I’ve been musing about this the last week or so. I think the most important invention of humans is this: creation, of durable things, for the benefit of others – in other words, making.
Think about it a little. We humans are not the only species that uses tools, and it’s not just some other species of apes, there are some species of birds (crows come to mind) and I’m sure a few others as well. But as best I understand current investigation, no other species has ever created a tool for future use as opposed to finding something close enough to the needs of the moment and then perhaps modifying it for the moment.
The closest I think other species comes to making are the construction of birds’ nests, or sleeping nests some apes use in the trees, or spider webs, or maybe prairie dog tunnel systems. But they don’t have the same feel of creation and invention that I’m picturing.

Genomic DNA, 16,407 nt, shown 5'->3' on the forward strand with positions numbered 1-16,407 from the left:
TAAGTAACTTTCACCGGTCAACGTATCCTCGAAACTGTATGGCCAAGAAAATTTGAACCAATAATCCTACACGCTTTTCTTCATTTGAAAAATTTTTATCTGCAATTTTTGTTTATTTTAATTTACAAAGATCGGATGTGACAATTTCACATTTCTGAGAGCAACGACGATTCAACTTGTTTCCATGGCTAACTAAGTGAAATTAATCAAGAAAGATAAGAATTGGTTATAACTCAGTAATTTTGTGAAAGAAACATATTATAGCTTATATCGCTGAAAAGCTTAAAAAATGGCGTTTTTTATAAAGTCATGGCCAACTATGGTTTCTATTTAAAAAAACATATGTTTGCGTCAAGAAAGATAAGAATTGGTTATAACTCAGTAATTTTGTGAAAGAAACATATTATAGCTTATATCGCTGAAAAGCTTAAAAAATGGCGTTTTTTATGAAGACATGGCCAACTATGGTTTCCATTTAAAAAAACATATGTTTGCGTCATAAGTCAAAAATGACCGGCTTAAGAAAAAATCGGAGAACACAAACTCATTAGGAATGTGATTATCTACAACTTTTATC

And it need not be specific to tools. Cave paintings count as creation too, creation of something that endures past its initial moment of use for the benefit of, or at least observation by, others.
Somewhere along the way in our long history, someone made a figure in the sand to illustrate something, or put together some sticks and foliage to help carry another, or used a dead animal’s stomach to carry water. Who knows? Likely they didn’t even realize they had made something no one had ever made before. Almost certainly, it was made too by others, and somewhere along the way the idea of making took hold.
Without it, we could never be what we are now.
Whoever that person is, certainly now forever unknowable, who first made something, I give thanks. By sharing, she or he enriched us all.
Now, just imagine if that first creation had been patented.